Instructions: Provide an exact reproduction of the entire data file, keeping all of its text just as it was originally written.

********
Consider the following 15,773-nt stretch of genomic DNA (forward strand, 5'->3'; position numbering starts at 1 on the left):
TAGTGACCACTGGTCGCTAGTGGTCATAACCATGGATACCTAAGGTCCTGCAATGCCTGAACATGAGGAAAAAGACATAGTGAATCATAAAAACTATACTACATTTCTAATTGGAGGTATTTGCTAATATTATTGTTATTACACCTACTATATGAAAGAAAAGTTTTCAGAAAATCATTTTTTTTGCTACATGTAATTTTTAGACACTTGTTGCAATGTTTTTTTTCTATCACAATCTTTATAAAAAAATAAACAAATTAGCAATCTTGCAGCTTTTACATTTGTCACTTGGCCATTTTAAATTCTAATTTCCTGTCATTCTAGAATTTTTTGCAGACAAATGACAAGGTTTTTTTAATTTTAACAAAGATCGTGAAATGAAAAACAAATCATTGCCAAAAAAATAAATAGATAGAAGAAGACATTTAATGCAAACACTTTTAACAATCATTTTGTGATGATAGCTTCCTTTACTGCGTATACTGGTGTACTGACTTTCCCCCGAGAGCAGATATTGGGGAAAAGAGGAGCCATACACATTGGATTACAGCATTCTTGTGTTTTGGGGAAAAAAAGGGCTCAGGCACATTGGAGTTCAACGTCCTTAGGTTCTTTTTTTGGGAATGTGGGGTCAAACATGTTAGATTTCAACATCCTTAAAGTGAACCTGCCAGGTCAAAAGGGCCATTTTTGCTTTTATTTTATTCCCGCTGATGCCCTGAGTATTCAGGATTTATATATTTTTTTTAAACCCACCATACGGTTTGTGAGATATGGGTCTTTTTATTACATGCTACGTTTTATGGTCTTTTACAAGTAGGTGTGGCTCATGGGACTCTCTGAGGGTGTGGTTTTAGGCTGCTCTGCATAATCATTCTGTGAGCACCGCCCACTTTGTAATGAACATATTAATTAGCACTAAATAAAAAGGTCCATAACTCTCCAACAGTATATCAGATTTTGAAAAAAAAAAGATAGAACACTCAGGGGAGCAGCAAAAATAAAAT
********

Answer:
Consider the following 15,773-nt stretch of genomic DNA (forward strand, 5'->3'; position numbering starts at 1 on the left):
TAGTGACCACTGGTCGCTAGTGGTCATAACCATGGATACCTAAGGTCCTGCAATGCCTGAACATGAGGAAAAAGACATAGTGAATCATAAAAACTATACTACATTTCTAATTGGAGGTATTTGCTAATATTATTGTTATTACACCTACTATATGAAAGAAAAGTTTTCAGAAAATCATTTTTTTTGCTACATGTAATTTTTAGACACTTGTTGCAATGTTTTTTTTCTATCACAATCTTTATAAAAAAATAAACAAATTAGCAATCTTGCAGCTTTTACATTTGTCACTTGGCCATTTTAAATTCTAATTTCCTGTCATTCTAGAATTTTTTGCAGACAAATGACAAGGTTTTTTTAATTTTAACAAAGATCGTGAAATGAAAAACAAATCATTGCCAAAAAAATAAATAGATAGAAGAAGACATTTAATGCAAACACTTTTAACAATCATTTTGTGATGATAGCTTCCTTTACTGCGTATACTGGTGTACTGACTTTCCCCCGAGAGCAGATATTGGGGAAAAGAGGAGCCATACACATTGGATTACAGCATTCTTGTGTTTTGGGGAAAAAAAGGGCTCAGGCACATTGGAGTTCAACGTCCTTAGGTTCTTTTTTTGGGAATGTGGGGTCAAACATGTTAGATTTCAACATCCTTAAAGTGAACCTGCCAGGTCAAAAGGGCCATTTTTGCTTTTATTTTATTCCCGCTGATGCCCTGAGTATTCAGGATTTATATATTTTTTTTAAACCCACCATACGGTTTGTGAGATATGGGTCTTTTTATTACATGCTACGTTTTATGGTCTTTTACAAGTAGGTGTGGCTCATGGGACTCTCTGAGGGTGTGGTTTTAGGCTGCTCTGCATAATCATTCTGTGAGCACCGCCCACTTTGTAATGAACATATTAATTAGCACTAAATAAAAAGGTCCATAACTCTCCAACAGTATATCAGATTTTGAAAAAAAAAAGATAGAACACTCAGGGGAGCAGCAAAAATAAAAT